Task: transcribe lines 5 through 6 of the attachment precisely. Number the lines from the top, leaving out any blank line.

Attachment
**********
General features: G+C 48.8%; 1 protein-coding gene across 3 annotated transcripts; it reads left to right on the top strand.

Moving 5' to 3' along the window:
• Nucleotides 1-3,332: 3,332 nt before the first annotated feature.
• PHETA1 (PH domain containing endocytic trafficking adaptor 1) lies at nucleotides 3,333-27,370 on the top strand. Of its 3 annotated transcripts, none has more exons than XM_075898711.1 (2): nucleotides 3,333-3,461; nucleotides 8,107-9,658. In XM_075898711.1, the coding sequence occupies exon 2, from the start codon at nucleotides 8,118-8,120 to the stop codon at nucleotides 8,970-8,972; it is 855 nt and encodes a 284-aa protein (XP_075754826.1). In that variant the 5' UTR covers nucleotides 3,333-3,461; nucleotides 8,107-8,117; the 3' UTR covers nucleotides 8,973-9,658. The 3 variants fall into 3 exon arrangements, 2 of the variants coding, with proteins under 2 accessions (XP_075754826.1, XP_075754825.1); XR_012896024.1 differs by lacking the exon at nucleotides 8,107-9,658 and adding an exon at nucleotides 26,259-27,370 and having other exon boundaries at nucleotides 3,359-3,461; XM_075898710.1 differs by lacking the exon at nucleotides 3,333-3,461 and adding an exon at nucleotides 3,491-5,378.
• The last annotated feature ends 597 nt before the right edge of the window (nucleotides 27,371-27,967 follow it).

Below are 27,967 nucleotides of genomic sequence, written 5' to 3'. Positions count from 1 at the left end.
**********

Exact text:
• The last annotated feature ends 597 nt before the right edge of the window (nucleotides 27,371-27,967 follow it).

Below are 27,967 nucleotides of genomic sequence, written 5' to 3'. Positions count from 1 at the left end.